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I am searching the web for the number of 1H NMR signals of toluene and I find two different results. Some say there are two signals while others say there are four (According to me, it should be 4). For the two signals, it suggests that all five aromatic hydrogens are taken as equivalent. A similar problem arises for compounds like ethylbenzene, benzyl alcohol, and anisole. How can I reconcile these different results?

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In general, the aromatic region of any $\ce{^1H-NMR}$ spectrum would display a complex coupling pattern even if for mono substituted nucleus such as toluene. However, your $\ce{^1H-NMR}$ spectrum is taken by using a low field NMR instruments such as 60 MHz, you'd not able to get one with good resolution to show these patterns (other factors involve in having broad multiplets instead of resolved peaks are low quality calibration, RF instability, etc.). The following spectrum is taken using a high resolution NMR instrument. The $\delta~7.70-7.70$ region was expanded to show the coupling pattern of 5 aromatic hydrogens. In a low-field instrument, those peaks would overlap to give you a broad multiplet. Read this article to learn about basic principles of coupling patterns.

Toluene proton NMR

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  • $\begingroup$ Thanks for answering my query, but then what should I answer for a question when asked me about number of signal should I consider it as a high resolution ? $\endgroup$ – Kartikey Pandey May 4 '18 at 2:27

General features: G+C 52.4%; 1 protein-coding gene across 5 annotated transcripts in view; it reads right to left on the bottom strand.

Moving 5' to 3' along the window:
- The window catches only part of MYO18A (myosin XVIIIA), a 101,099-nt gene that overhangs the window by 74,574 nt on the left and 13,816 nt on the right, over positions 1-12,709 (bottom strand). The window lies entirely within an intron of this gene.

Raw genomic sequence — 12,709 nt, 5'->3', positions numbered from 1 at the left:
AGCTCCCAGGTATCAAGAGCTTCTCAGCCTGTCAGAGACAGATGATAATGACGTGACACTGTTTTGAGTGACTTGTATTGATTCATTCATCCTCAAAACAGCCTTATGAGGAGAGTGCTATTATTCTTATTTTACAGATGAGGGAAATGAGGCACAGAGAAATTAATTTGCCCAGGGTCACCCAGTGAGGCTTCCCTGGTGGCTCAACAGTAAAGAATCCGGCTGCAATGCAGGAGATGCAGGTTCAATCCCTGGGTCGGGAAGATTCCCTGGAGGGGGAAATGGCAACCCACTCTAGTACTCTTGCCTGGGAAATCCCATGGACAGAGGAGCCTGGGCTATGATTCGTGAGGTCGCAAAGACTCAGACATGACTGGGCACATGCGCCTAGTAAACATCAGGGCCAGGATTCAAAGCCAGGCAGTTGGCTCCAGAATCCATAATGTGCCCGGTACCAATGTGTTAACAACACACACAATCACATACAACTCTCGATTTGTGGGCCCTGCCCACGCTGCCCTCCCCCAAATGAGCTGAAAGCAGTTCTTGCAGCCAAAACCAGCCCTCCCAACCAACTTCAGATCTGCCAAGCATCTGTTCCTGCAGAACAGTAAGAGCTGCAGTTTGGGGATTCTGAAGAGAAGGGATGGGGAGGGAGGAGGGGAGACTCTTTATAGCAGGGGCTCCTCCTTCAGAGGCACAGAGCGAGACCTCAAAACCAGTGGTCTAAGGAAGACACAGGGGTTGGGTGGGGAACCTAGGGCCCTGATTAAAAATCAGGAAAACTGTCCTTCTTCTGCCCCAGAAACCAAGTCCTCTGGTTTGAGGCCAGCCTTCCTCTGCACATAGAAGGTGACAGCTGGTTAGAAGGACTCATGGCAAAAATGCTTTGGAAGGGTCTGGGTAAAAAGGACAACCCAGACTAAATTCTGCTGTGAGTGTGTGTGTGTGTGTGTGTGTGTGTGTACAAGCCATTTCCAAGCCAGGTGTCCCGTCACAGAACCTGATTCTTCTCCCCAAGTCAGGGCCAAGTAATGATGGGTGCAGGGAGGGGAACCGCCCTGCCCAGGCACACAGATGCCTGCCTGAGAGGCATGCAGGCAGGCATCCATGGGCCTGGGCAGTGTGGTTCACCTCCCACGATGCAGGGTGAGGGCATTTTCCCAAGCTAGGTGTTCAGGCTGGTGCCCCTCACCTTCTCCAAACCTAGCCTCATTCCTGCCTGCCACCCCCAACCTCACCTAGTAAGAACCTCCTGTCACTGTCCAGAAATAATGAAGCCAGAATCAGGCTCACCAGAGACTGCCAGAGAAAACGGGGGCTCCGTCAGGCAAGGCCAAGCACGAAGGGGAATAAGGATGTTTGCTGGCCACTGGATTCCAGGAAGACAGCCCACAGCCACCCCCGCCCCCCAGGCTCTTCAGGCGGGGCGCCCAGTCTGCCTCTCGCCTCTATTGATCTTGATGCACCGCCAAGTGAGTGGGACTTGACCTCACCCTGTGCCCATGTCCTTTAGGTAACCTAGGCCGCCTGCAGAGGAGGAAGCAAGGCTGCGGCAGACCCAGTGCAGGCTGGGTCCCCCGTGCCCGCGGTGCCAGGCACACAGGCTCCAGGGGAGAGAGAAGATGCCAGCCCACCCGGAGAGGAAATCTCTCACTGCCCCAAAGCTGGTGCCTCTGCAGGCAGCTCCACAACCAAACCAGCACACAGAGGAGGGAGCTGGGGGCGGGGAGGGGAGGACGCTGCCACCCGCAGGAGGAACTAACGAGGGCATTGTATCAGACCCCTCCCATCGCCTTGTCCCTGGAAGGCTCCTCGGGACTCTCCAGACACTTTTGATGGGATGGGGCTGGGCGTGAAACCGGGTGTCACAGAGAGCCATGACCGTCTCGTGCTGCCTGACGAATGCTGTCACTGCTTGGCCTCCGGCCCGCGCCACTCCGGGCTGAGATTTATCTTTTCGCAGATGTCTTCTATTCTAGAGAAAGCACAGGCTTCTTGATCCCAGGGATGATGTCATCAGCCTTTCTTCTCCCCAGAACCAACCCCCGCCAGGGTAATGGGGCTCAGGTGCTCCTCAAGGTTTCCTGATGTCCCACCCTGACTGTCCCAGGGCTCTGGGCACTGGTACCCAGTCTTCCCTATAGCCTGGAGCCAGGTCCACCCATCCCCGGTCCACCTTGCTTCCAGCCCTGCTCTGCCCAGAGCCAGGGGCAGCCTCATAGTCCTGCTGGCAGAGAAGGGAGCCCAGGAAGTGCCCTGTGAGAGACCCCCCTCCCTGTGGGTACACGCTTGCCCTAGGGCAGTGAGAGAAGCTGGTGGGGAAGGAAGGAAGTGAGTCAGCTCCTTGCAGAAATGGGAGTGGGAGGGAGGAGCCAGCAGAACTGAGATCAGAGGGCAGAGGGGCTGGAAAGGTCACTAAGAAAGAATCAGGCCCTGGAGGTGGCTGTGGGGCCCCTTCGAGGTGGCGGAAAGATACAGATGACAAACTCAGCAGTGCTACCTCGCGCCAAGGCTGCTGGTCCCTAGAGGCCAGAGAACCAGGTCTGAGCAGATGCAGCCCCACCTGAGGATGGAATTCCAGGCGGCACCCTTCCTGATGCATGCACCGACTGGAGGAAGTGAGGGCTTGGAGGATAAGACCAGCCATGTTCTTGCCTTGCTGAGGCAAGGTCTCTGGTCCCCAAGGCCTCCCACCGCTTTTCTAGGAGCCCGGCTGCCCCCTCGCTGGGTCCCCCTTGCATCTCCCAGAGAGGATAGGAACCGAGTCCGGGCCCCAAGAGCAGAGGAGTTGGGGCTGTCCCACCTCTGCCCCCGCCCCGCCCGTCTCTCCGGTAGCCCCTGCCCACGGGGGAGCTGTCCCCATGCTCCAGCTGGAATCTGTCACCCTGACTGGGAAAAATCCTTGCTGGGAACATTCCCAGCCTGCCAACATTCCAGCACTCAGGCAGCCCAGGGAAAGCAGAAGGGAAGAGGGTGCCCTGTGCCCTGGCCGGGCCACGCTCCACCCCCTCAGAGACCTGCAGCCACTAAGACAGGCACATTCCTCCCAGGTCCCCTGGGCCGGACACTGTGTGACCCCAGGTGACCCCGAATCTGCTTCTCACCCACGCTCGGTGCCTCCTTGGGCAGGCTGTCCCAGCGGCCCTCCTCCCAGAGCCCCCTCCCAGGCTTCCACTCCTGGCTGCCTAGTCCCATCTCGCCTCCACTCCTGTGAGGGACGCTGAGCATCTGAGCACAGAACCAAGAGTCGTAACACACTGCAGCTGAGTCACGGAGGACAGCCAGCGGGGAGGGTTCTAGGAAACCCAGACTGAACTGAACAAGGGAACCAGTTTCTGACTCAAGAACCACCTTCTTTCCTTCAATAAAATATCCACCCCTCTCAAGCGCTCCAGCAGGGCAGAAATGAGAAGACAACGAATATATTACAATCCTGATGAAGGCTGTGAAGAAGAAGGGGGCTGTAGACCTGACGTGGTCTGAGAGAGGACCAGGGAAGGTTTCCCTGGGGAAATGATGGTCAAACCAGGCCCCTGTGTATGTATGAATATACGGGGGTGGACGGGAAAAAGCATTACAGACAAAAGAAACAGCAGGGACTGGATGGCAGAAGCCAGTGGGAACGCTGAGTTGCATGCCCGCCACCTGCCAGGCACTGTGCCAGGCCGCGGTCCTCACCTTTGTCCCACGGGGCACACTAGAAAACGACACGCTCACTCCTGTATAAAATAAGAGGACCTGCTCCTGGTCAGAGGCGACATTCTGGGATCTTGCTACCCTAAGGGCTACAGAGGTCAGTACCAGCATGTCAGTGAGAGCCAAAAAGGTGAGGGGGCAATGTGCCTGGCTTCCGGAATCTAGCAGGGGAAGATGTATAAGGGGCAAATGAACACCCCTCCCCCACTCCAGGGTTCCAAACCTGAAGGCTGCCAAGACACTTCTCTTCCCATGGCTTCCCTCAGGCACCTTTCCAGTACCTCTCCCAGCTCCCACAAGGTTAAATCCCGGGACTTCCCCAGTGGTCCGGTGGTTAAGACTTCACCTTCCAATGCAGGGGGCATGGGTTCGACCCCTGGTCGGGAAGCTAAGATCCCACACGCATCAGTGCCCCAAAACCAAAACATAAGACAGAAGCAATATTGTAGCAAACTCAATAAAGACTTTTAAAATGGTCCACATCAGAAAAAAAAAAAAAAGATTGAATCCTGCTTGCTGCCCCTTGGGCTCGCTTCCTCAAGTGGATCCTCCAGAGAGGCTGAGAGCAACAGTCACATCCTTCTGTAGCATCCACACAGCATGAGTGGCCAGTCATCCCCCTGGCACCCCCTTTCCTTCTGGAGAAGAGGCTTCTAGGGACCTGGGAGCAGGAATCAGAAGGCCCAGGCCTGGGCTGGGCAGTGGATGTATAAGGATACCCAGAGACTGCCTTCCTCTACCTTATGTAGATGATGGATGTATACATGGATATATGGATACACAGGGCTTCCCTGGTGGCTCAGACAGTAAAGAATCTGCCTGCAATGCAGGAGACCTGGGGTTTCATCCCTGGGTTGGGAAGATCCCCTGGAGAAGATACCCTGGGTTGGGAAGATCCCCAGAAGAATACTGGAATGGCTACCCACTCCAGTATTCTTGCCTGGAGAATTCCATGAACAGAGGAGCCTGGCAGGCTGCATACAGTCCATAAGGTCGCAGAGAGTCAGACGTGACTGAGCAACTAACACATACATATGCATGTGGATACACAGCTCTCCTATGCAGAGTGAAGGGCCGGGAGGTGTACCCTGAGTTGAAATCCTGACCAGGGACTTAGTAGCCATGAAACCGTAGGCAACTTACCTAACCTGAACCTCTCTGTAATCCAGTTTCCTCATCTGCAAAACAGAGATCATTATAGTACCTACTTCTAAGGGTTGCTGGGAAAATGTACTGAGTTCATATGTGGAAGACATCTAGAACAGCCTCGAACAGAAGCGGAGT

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    $\begingroup$ The phrase, "number of signals" has a broad meaning, and it is based on the person who asking the question in this case. For example, there are signals for three magnetically different hydrogens in this spectrum. But, your teacher may consider a doublet as 'two signals.' $\endgroup$ – Mathew Mahindaratne May 4 '18 at 3:20
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    $\begingroup$ A lot of times in answering questions like this it is best to state your assumptions. So when answering the question -- "Assuming that the number of signals means the number of peaks, then..." $\endgroup$ – MaxW May 4 '18 at 5:54
  • $\begingroup$ @ MaxW: Thank you for your valuable instructions. $\endgroup$ – Mathew Mahindaratne May 4 '18 at 6:38
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    $\begingroup$ Question should ask for the number of non equivalent protons rather than for a variable depending on experimentals. Or both the asker and whom is asked should be open for circumstances $\endgroup$ – Alchimista May 4 '18 at 7:31

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